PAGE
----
By Audra Wallace, Associate Professional Clinical Counselor
Last week my husband, a history teacher, received word on Thursday night that by Monday every school in the district would be expected to deliver their classes online. In a panic my husband looked at me and said, “I’m going to need your help… I haven’t had to build my class curriculum from scratch in 20 years!” My part in helping my husband, was to build the virtual classrooms and load the curriculum and assignments for the first week and his part was to communicate with over 100 students and their parents. . . Share with them how to connect to their classrooms and how to get access to technology if they did not have their own tech. By Sunday night at 11pm, all of my husband’s 5 separate classes were built and had curriculum and assignments. The most interesting part of helping my husband was the curriculum. The Worldwide Great Depression of the 1930s and World War II 1940s are profoundly correlated with what is happening now with the war against Covid-19. While creating the curriculum, I read about a journalist, Victor Hanson, whose father was an air force gunner during the war. He sums up the characteristics of the Greatest Generation in this way. He wrote, it was “a can-do generation who believed that they did not need to be perfect to be good enough. Miscalculations and follies were not blame-gamed or endlessly litigated, but were instead seen as tragic setbacks on the otherwise inevitable trajectory to victory. Perseverance and its twin, courage, were the most important of all collective virtues,” he concludes. It struck me that we can learn a lot from the Greatest Generation about RESILIENCE.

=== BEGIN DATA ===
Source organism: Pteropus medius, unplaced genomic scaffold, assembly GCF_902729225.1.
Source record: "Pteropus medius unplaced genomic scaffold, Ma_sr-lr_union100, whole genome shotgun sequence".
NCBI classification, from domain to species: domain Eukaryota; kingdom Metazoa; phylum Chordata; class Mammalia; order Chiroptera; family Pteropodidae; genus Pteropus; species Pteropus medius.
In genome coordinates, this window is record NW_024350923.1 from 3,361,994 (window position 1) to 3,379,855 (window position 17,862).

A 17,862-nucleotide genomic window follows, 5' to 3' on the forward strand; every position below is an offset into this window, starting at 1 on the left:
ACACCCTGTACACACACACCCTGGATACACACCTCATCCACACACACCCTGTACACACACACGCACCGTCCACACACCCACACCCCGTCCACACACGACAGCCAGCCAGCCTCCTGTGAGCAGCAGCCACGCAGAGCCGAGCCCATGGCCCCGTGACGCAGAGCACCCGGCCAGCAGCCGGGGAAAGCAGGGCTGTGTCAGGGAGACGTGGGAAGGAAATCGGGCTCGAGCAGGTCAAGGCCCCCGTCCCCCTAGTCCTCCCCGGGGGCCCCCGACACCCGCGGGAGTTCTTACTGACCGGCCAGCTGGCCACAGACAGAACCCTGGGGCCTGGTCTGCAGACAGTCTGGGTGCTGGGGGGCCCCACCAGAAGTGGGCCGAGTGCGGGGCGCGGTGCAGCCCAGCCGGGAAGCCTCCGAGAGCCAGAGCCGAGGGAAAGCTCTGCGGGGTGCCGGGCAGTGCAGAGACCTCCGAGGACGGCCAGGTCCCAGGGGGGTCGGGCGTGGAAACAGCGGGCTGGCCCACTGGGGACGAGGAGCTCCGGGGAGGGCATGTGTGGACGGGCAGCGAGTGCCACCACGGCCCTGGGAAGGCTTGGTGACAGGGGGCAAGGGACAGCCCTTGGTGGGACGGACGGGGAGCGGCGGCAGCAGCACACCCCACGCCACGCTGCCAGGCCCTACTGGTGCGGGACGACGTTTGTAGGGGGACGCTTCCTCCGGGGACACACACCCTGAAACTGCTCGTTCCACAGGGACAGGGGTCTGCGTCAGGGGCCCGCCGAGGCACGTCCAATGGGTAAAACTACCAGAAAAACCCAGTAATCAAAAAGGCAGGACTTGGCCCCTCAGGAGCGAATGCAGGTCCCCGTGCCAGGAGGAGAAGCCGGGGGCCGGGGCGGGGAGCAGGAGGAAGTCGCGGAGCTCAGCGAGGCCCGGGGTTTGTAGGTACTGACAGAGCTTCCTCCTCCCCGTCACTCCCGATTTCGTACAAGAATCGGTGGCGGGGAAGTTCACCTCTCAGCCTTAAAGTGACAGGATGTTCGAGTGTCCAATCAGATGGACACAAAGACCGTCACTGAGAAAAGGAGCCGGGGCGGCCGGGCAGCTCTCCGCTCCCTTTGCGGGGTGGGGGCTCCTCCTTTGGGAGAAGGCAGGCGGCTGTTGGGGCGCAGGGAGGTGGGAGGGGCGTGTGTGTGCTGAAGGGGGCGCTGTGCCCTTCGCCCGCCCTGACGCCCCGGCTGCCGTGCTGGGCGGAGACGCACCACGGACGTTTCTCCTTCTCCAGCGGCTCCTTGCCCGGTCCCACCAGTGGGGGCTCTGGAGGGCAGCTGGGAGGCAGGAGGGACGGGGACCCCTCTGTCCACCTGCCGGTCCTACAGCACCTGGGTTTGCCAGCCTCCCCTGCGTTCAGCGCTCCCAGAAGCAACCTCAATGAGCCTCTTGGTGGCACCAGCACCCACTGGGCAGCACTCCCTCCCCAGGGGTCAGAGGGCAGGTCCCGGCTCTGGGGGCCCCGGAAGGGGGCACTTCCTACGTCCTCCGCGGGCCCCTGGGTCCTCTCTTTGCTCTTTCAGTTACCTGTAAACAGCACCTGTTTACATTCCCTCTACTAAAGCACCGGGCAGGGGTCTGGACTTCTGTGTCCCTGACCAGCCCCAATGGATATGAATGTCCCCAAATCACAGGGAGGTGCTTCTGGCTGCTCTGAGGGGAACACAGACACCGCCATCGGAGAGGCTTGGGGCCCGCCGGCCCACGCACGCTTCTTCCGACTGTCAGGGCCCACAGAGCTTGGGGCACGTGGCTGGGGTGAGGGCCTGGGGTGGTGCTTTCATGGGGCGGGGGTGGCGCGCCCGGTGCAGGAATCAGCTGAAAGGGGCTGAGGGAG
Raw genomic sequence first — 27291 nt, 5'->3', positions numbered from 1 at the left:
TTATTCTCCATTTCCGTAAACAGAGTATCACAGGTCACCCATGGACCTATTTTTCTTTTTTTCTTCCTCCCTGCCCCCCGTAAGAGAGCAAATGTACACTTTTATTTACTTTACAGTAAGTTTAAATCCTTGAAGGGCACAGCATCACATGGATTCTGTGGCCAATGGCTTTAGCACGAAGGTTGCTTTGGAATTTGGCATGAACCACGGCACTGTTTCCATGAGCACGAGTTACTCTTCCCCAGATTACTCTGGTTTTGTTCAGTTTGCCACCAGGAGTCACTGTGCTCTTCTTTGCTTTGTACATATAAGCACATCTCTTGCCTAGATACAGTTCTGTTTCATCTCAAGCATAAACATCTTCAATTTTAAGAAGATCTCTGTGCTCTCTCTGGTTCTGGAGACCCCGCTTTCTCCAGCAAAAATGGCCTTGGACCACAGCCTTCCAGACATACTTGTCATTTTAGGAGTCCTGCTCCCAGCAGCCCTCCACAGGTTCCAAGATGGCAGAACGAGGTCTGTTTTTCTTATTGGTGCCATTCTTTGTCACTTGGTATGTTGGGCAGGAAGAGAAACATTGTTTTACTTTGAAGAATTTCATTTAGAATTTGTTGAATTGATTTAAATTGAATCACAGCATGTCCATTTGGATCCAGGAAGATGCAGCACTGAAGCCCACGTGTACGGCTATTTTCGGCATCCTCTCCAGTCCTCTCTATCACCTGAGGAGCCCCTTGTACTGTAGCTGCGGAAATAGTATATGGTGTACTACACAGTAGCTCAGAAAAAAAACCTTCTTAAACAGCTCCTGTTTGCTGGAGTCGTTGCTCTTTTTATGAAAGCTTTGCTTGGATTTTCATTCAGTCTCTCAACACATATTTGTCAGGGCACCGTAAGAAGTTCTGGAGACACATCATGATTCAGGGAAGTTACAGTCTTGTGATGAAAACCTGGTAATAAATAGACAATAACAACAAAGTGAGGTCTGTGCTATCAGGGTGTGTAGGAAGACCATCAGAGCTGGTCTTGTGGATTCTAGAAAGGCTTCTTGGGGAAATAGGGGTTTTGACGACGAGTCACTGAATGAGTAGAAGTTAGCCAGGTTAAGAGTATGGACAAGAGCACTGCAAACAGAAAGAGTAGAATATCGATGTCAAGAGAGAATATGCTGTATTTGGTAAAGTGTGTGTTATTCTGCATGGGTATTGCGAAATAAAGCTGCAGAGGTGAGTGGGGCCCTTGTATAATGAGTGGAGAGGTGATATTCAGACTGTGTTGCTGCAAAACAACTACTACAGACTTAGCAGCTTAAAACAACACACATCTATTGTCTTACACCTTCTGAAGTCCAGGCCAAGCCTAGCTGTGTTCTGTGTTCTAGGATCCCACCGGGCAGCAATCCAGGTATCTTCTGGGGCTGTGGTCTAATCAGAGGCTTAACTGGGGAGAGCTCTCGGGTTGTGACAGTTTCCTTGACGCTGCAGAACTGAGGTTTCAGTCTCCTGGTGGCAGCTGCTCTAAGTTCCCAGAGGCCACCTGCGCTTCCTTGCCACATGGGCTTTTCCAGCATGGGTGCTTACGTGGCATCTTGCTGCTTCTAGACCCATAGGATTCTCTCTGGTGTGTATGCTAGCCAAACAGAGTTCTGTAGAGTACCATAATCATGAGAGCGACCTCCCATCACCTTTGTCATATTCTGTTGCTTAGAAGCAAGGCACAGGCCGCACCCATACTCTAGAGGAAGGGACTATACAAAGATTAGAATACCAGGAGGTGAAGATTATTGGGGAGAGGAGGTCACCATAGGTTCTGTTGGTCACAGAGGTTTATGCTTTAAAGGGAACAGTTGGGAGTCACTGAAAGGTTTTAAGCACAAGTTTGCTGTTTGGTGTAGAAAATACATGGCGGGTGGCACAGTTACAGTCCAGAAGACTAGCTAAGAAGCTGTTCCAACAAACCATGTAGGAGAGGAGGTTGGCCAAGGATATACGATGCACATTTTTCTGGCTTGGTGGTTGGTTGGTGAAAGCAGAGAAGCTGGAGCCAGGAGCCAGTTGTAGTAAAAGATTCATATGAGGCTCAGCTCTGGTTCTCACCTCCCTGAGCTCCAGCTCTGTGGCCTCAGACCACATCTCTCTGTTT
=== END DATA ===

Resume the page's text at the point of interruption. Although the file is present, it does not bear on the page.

During the Covid-19 time of uncertainty and economic hardship, it is easy to become fearful, anxious and extra emotional. Resilience is an important mechanism that can protect us against becoming overwhelmed. Resilience can help us to gain and maintain balance, as well. Studies have shown that the biggest factor in overcoming difficult times is RESILIENCE. The Greatest Generation called it perseverance. It is the ability to bounce back and to endure hardships. Psychologists have identified factors that make a person more resilient as, optimism, the ability to regulate emotions, and the ability to see failure as helpful feedback. Some people are naturally resilient. You know, those people who are always positive and have unwavering optimism. If you don’t happen to be naturally resilient or you are not a member of the Greatest Generation, what can you do to build your resilience now?
Here are some ideas:
1. Focus on What You Can Control
Not just during the Covid crisis but always, the only thing that you have control over is you. You are in control of what you say think and do. Focus on what makes you the best version of you. Avoid blowing things out of proportion focus on the facts and avoid emotional reactivity. Don’t think and speak negatively. Do exercise, eat well, get rest and hydrate. . . with water.
2. Practice Acceptance of Self